RICHMOND, Va. -- The spot in Virginia where a towering statue of Confederate Gen. Robert E. Lee once stood over Richmond's tree-lined Monument Avenue is now just a pile of boulders, rubble and sand.
But for the next few weeks, workers will continue their search for a famed 1887 time capsule that was said to be buried under the massive monument, long viewed as a symbol of racial injustice.
“We know what to be on the lookout for,” said Devon Henry, the contractor who took down the statue and its pedestal. “It will be a very decorative piece of granite that will look nothing like what’s already there.”
Henry spoke the day after one of the more anti-climactic moments in historic preservation: State conservators spent five hours gingerly prying open a corroded lead box that some believed — or at least hoped — was the 1887 time capsule.
But they didn't find the expected trove of objects related to the Confederacy, including a picture of a deceased President Abraham Lincoln. Instead, conservators pulled out a few waterlogged books, a silver coin and an envelope with some papers.
The prevailing theory among some Thursday was that the lead box was left by a person — or persons — who oversaw the monument's construction.
“They decided to have a little vanity project,” said Dale Brumfield, a local historian who focuses on the Richmond area. “It was not so much a time capsule as it was a self-commemoration capsule. And who was going to stop them?”
The box contained a novel written by Collinson Pierrepont Edwards Burgwyn, a city of Richmond civil engineer who worked on the plans for Monument Avenue.
The envelope contained an image of a man, with the words “James Netherwood master stone mason” written on the back. Netherwood supervised construction of the pedestal on which the large equestrian statue of Lee had stood.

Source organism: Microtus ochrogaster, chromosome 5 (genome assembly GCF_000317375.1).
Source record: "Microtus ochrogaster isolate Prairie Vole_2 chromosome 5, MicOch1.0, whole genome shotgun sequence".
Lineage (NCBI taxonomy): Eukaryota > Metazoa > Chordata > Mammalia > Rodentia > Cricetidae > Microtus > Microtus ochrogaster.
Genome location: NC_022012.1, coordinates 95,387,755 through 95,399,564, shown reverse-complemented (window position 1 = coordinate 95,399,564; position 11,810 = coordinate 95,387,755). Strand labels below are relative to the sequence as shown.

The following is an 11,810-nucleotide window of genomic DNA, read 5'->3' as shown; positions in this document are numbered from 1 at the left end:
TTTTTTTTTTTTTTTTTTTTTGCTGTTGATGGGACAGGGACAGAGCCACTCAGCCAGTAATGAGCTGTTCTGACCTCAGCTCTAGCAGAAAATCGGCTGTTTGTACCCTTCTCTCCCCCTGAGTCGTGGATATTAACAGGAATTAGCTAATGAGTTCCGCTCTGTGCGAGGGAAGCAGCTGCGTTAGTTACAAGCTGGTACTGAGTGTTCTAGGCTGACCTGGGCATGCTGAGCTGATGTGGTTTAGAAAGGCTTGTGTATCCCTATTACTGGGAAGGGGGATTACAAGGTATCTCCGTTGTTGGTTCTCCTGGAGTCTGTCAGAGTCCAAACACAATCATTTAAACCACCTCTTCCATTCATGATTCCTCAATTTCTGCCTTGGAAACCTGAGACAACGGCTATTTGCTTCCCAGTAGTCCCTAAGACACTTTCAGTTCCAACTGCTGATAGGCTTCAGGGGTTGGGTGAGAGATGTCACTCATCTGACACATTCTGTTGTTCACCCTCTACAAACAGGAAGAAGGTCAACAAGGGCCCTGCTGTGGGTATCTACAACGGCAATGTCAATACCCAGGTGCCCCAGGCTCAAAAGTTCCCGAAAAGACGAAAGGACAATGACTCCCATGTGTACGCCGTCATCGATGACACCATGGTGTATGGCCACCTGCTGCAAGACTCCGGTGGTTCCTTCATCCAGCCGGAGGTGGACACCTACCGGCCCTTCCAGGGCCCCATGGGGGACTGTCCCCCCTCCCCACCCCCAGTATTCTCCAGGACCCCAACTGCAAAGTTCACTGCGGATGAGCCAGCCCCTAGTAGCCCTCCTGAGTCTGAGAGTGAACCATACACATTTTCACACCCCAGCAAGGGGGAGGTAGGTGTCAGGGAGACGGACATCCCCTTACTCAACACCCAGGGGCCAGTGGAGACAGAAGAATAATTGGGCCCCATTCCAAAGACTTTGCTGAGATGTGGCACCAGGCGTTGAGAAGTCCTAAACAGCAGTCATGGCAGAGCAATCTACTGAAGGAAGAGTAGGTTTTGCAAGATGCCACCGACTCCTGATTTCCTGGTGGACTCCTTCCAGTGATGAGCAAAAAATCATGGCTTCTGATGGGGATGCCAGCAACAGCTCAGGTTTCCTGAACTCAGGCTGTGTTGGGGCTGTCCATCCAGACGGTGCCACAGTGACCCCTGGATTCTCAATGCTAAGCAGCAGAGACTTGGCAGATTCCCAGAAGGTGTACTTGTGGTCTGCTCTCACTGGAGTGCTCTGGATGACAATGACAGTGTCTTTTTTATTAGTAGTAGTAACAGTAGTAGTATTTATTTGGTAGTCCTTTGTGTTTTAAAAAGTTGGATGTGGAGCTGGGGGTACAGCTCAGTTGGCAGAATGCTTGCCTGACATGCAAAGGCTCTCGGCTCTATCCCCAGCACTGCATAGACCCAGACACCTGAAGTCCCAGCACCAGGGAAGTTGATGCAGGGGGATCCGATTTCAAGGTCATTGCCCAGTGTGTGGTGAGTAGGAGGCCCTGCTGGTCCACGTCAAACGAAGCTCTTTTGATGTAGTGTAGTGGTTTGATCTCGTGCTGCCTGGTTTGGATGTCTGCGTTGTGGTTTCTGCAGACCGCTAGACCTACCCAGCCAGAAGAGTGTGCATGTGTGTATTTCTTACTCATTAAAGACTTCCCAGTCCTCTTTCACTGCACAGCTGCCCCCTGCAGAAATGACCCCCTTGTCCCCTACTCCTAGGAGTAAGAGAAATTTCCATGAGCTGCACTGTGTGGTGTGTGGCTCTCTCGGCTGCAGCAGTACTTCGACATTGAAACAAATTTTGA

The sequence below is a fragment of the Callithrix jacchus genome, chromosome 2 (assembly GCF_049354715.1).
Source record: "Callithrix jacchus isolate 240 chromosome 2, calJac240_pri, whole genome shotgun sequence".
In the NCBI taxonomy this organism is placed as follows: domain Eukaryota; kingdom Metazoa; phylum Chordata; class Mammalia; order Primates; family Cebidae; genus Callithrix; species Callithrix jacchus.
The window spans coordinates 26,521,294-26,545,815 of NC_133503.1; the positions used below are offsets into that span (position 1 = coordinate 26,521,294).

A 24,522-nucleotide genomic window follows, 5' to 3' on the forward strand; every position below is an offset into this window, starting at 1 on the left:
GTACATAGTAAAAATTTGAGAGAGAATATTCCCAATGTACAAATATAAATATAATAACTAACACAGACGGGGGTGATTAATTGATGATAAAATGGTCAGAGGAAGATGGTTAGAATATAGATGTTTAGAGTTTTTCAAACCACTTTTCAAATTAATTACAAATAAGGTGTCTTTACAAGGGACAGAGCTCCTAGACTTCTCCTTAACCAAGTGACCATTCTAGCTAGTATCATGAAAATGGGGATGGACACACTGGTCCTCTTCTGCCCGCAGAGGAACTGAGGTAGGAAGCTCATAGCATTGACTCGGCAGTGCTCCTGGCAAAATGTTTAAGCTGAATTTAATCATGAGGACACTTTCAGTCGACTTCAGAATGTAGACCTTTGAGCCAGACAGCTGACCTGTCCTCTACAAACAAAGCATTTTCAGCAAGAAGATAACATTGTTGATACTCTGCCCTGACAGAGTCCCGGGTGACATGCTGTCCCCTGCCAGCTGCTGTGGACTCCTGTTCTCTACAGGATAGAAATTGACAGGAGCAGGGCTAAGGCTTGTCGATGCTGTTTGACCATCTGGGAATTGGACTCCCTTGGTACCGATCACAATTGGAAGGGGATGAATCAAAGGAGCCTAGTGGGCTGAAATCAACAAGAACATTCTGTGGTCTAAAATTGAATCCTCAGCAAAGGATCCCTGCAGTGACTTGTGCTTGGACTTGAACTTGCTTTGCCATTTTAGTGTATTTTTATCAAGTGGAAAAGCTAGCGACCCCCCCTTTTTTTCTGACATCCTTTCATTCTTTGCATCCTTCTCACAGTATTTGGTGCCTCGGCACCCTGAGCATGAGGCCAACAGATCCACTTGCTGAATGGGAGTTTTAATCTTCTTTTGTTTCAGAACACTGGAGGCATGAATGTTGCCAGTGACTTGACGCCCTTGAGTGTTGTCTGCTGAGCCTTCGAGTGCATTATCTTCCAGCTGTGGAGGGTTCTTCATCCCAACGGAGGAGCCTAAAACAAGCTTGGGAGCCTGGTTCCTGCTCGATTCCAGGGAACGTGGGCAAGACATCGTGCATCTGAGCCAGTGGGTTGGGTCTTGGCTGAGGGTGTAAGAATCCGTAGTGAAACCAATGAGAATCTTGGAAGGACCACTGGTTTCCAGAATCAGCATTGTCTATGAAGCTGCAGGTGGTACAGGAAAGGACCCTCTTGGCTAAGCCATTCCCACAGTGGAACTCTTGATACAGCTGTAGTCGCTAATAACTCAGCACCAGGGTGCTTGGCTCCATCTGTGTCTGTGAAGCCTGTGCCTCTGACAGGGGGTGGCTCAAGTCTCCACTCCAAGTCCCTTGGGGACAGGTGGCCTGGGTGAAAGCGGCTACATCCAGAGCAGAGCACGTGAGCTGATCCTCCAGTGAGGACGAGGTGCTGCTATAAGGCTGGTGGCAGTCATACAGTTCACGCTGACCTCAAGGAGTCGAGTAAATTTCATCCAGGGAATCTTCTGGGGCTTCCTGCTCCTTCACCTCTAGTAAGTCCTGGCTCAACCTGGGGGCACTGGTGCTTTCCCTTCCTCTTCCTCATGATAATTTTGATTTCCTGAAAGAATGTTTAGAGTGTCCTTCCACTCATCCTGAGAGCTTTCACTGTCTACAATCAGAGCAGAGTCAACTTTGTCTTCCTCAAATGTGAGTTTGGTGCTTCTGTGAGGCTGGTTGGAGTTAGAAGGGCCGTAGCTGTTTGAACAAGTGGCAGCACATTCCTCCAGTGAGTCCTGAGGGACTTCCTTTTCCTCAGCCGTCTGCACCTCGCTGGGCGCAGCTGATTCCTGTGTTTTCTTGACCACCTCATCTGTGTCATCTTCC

“While Netherwood was still alive, he had a sculptor create a granite, life-size statue of himself,” Brumfield said. “Burgwyn probably had an ego about the same size.”
Julie Langan, the director of the state’s Department of Historic Resources, agreed that the box could be the work of people involved in the monument's construction, although she stressed that was still yet to be proven.
“If you go into historic buildings, you’ll sometimes find places where craftsmen have carved their initials to sort of leave a lasting imprint of their involvement,” she said. “And I see this as a similar sort of gesture.”
Langan said the box that was opened Wednesday was “more interesting than exciting.”
“What I found exciting is how excited the public has gotten around this story,” she said. “It shows me that the public can really get excited about history.”
The Lee statue was erected in 1890 in the former capital of the Confederacy. Its removal in September came more than a year after Gov. Ralph Northam ordered it in the wake of protests that erupted after the police killing of George Floyd in Minneapolis.
The statue was one of five Confederate tributes along Monument Avenue, and the only one that belonged to the state. The four city-owned statues were taken down in 2020, but the Lee statue's removal was blocked by two lawsuits until a ruling from the Supreme Court of Virginia in September cleared the way for it to be dismantled.
Henry, the contractor who took down the statue, said all of the decorative granite has been removed from the site. The work on the pile of rubble that's left — and the search for the 1887 time capsule — will resume Monday.
If all goes well, they'll find a much bigger box. It will be made of copper instead of lead. And there will be some 60 items, including a picture of President Lincoln lying in his coffin.
“We'll continue to do what we're doing in a very meticulous and professional and safe way,” Henry said. “And we’ll see what happens in a few weeks.”